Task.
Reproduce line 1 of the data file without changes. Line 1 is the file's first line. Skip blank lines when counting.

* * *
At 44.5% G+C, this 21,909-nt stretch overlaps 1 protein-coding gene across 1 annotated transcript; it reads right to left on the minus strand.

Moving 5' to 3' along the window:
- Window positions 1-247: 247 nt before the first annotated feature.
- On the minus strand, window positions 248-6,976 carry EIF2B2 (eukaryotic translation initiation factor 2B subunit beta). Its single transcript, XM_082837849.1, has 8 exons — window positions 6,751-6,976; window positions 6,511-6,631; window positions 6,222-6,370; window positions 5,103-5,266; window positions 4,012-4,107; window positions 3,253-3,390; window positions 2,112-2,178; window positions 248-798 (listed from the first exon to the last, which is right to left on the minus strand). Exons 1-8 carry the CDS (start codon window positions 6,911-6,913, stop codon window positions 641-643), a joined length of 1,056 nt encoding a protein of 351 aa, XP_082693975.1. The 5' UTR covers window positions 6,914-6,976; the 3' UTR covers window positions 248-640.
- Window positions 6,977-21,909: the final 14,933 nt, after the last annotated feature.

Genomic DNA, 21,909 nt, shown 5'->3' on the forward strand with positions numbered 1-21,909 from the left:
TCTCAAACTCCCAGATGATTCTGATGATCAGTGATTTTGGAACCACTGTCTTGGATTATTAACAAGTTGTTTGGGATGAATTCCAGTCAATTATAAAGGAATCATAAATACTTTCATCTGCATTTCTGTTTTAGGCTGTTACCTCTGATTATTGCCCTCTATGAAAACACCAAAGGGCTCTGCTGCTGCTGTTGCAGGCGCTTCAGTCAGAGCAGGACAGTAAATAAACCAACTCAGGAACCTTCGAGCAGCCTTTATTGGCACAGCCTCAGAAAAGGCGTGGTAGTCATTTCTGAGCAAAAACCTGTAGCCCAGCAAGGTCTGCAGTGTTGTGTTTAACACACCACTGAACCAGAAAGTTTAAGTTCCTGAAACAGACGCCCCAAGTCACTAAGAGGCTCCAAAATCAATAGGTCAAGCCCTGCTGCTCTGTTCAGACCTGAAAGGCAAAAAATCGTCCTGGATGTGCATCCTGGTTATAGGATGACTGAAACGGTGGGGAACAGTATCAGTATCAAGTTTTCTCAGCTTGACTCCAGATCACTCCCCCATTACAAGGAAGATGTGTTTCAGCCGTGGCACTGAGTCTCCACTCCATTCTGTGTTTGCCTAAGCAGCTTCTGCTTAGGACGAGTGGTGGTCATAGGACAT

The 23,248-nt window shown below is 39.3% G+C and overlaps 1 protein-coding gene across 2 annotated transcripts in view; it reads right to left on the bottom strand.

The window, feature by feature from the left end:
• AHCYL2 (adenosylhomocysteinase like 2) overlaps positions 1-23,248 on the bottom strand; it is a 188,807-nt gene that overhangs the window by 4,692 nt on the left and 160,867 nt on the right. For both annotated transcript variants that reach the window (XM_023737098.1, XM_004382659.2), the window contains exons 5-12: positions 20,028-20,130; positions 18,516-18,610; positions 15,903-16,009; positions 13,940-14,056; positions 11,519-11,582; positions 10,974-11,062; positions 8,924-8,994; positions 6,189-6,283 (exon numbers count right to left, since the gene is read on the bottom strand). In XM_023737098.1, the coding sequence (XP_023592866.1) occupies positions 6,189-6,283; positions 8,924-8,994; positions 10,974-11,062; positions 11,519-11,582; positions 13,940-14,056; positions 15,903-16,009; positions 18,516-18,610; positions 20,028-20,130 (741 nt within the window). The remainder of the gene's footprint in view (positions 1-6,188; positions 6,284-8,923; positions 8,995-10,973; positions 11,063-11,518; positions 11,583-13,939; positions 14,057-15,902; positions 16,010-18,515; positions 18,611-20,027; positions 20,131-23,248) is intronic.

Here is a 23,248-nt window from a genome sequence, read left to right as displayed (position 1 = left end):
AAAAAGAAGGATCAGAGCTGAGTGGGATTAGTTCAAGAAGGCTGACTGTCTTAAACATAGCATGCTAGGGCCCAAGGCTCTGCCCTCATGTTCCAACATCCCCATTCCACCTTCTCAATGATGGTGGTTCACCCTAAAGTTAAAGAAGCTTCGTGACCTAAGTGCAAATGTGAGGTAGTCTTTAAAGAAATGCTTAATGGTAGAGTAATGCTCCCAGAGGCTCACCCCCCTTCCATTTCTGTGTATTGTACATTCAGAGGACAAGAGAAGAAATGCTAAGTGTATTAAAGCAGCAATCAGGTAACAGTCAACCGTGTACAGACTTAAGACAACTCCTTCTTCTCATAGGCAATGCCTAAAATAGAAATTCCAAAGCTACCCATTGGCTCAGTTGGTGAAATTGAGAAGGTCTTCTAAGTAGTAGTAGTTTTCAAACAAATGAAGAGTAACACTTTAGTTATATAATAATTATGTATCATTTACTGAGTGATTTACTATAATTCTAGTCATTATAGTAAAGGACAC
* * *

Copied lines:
At 44.5% G+C, this 21,909-nt stretch overlaps 1 protein-coding gene across 1 annotated transcript; it reads right to left on the minus strand.